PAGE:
Did Australia just pay ransom to Optus hacker?

An online account believed to be behind the Optus data breach has unexpectedly backflipped on a threat to release millions of Australians’ data to the internet.

The purported hacker who demanded a ransom of $US1 million ($1.5 million) in exchange for Optus customer data posted on the forum that they withdrew the ransom demand and deleted the 11 million customers’ records.

“Too many eyes. We will not sale (sic) data to anyone. We can’t if we even want to: personally deleted data from drive (Only copy),” the user wrote on Tuesday.

The account apologised to 10,200 Australians whose records they had leaked just hours earlier, expressed “deepest apology” to Optus and wished the company well. 

Released data summary and batches of data indicate the hacker’s online account is legitimate.

Change of Heart or Ransom Paid?

One cybersecurity expert believes there is something fishy about the sudden turn of events: 

“The change of heart, especially after the brutal ultimatum [when a text file of 10,000 records were released] just doesn’t add up and I would say it is likely or, rather, almost certain that the ransom was actually paid under a secret deal,” said Elmin Selay, cybersecurity researcher and CTO of Cyberflare.

“I am not saying it was paid by Optus. It is rather more likely that the Australian government via unattributable channels of either its own security agencies or via U.S. agencies made the secret deal. I think they weighed all options and deemed it necessary as a one-off exception in the national interests. From the government’s perspective, a small cost to save lives. They must have offered certain guarantees to sweeten the deal”.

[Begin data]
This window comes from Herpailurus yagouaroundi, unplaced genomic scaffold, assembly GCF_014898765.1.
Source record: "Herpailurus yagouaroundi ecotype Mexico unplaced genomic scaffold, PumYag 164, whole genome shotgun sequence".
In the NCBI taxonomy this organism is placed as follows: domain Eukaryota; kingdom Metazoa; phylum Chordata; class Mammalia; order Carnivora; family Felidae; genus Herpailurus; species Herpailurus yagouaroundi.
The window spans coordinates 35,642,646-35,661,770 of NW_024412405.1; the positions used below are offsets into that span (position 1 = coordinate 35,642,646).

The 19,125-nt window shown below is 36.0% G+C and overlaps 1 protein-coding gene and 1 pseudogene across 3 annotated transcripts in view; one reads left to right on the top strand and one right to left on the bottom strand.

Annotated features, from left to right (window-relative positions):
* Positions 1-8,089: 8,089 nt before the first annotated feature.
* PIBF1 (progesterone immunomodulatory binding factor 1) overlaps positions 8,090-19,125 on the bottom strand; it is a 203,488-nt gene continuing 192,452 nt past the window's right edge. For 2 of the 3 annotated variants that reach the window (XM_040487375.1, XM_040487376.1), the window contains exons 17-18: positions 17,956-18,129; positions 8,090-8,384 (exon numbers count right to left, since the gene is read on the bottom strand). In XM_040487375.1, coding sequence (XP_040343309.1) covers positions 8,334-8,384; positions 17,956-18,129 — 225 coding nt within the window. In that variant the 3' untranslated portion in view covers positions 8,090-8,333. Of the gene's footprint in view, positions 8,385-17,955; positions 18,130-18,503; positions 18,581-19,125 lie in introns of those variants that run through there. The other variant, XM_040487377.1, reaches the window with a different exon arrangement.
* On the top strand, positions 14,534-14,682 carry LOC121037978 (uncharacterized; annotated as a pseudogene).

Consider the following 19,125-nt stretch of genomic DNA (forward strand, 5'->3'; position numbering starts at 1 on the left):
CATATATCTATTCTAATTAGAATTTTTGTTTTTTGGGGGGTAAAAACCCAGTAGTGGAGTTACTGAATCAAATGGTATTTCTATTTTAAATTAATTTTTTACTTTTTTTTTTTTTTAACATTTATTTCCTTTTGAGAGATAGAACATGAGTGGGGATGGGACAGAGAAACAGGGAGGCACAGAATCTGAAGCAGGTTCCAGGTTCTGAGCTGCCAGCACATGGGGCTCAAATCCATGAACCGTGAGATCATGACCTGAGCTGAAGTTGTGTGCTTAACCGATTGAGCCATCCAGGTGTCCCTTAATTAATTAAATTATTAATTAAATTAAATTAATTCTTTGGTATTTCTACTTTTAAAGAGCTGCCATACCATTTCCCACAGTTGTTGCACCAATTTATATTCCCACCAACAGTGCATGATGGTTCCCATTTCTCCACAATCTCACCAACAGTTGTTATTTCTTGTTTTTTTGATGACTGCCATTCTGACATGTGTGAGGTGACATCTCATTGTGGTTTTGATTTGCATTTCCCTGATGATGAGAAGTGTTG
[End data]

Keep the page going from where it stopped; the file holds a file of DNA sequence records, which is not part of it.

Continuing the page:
“Likely, the negotiations were ongoing before the 10,000 records were released but the hacker demanded more assurances/protection and showed how serious they were by releasing the records”

“The final apology message was likely agreed on, and was posted as provided. Its language is slightly different and has as many typos as a native speaker can make. Many other details reflect a different perspective, such as ‘Australia will see no gain in fraud, this can be monitored’. ”

“The official advice from the Australian government is that you should never pay the ransom – I want to make it crystal-clear that this is, statistically and under most circumstances, the best option as you are dealing with an unknown uncertainty”.

“However, the stark reality is that almost half of businesses in Australia and globally opt to pay. Likewise, governments notably make such a choice out of little other choice.”

“The government has some leeway here and they can achieve a win-win situation since they don’t pay the ransom or give assurances through official channels. If the negotiations or deal go south, they deny and stick to their official position. Hackers know this as well and they wouldn’t delete ‘the only copy’ as mentioned in their apology message. ”

The expert also says Optus’ claims about the sophistication of the attack don’t appear to be true as more details are emerging.

“Companies like Optus go through formal certification and standards compliance when it comes to the customer data. In addition, we are talking about enterprise systems and built-in data security.”

“This was not a sophisticated infrastructure attack. The format of the data released indicates they didn’t actually access any backend systems, customer databases or hack their way into or through any well-guarded systems. The structure points to RESTful services. This involves APIs – usually with token-based authentication for websites, apps and other systems to access and use the data they require.

“Based on the information publicly available so far, we can attribute this data breach to a basic API authentication failure due to a misconfiguration, a bug or negligence in validating either the user or the scope of the query”.

“What makes this particular attack so effective is that you don’t actually need any keys to decrypt data even if it was encrypted in the database and during the transmission. I see no valid point in discussing whether Optus had legacy systems, how data was stored or whether it was encrypted. At this stage the data is at a post-transmission state and already decrypted for consumption anyway”, he added.